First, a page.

Post-traumatic stress disorder (PTSD) has many names: shell shock, soldier’s heart, and battle fatigue. Many, including service members, think of PTSD as negative. That preconceived notion can result in people treating veterans like damaged goods, and it can change how service-members feel about themselves right down to the core.
When I first joined the military, I like so many others, was naive to the consequences of active warfare, and I did not understand the implications of PTSD. I saw some people making false claims of PTSD to apply for and obtain disability benefits, even if they had never deployed. As a result, I was cynical about it until I witnessed first-hand the impact that PTSD had on friends and acquaintances who had experienced live combat. Over time, my eyes were opened to what happened to the people around me. I observed changes in my friends, their relationships, and their lives after coming home from kinetic overseas tours.
The taboo surrounding PTSD in the military is a serious problem. Many military members will never receive the treatment they so desperately need for fear of being discharged or, even worse, for fear of being treated by their friends or colleagues as if they were fragile or damaged. There is so much embarrassment associated with others finding out about a PTSD diagnosis.
There were many times my buddies would come home from deployment, go through the motions of their psychological evaluations, and proceed to check themselves into the local bar for weeks following their deployment — drinking to the point of blackout. When they were alone, I would find them crying or eventually, when there was a moment alone and no one was looking, they would tear up telling me about what they had seen, friends who had died, and even having to do some of the things they did. It was always a deep sense of guilt they carried.
They felt they could never reveal their truths at work. Even when leadership was aware that there were issues, they could not or would not document it for risk of risk of the victim getting put on a medical hold or worse case, not being able to deploy. For these men, the only thing remaining of their self-worth was their work. It isn’t uncommon for those who have seen combat — who are not even 30 years old — to be on their second or third marriages.
It is largely because of this that many veterans who have seen combat go untreated and, after discharge, experience high rates of suicide. A recent Veteran’s Administration study found that at least 20 veterans commit suicide every day, averaging about one every 70 minutes.
The military is quick to medicate, but their hands seem to be tied when it comes to getting veterans the necessary psychological therapy that PTSD survivors need. Why? Bureaucracy and paperwork. Anecdotally, survivors often seem to do better when they get together, drink, talk about what they’ve gone through and share their experiences.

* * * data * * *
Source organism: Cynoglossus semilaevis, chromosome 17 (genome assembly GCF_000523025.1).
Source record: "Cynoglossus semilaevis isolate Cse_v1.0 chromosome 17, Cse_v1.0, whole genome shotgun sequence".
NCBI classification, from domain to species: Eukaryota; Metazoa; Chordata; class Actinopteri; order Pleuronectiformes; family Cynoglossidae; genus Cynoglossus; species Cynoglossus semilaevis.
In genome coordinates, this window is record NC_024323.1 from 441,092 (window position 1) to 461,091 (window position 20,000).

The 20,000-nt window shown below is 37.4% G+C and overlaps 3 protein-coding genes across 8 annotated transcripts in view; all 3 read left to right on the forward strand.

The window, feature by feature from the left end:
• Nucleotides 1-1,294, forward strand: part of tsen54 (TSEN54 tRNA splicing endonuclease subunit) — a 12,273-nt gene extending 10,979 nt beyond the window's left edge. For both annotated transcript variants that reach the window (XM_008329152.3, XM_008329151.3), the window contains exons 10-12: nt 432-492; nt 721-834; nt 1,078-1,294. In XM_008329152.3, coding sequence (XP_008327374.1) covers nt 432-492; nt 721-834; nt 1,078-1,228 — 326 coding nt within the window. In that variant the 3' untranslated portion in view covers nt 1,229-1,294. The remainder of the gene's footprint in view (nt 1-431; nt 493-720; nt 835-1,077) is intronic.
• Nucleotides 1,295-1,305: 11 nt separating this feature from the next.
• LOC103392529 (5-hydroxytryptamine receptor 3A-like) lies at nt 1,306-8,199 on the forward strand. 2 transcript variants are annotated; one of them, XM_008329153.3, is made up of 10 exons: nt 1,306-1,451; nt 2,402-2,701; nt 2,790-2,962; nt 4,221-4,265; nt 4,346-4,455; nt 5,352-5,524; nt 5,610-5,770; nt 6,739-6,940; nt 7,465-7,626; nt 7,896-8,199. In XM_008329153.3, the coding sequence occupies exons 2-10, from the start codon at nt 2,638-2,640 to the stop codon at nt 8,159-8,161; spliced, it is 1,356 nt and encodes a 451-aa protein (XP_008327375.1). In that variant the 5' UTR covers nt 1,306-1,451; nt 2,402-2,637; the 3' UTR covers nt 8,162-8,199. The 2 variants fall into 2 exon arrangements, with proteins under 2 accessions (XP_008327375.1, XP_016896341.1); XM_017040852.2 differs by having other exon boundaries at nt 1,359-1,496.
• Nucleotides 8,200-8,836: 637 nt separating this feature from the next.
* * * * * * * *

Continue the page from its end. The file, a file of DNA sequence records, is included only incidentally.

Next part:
It is crucial for our combat veterans to know that they are not alone in any of this and to know they can talk to other veterans and teammates — people who, in many cases, become closer than their own family and spouses.
This is the type of therapy veterans need. If the armed services truly hopes to combat PTSD, it needs to stop treating veterans as though they are broken and unfixable. In doing so, even PTSD survivors begin to believe it as well. They have made too many emotional and physical sacrifices to be subject to that treatment. We, as service members, understand the sacrifice needed to serve and protect one’s country. We do not need to be treated like damaged goods because of our experiences. We need to reframe the characterization so that veterans are respected, their sacrifices are acknowledged, and so they are reaffirmed in their self-worth and have the ability to heal from the trauma of war. There must be explicit acknowledgement that these men and women are America’s heroes, not broken soldiers.
Only then will combat veterans receive the treatment they need and be enabled to lead healthy, fulfilling lives without the stigma of PTSD. Only then will they begin to heal from the inside out.
Anna Paulina (@RealAnnaPaulina) served in the Air Force as an E-4 senior airman and is presently the director of Hispanic engagement for Turning Point USA, a conservative nonprofit aimed at encouraging student civic engagement.
The views and opinions expressed in this commentary are those of the author and do not reflect the official position of The Daily Caller.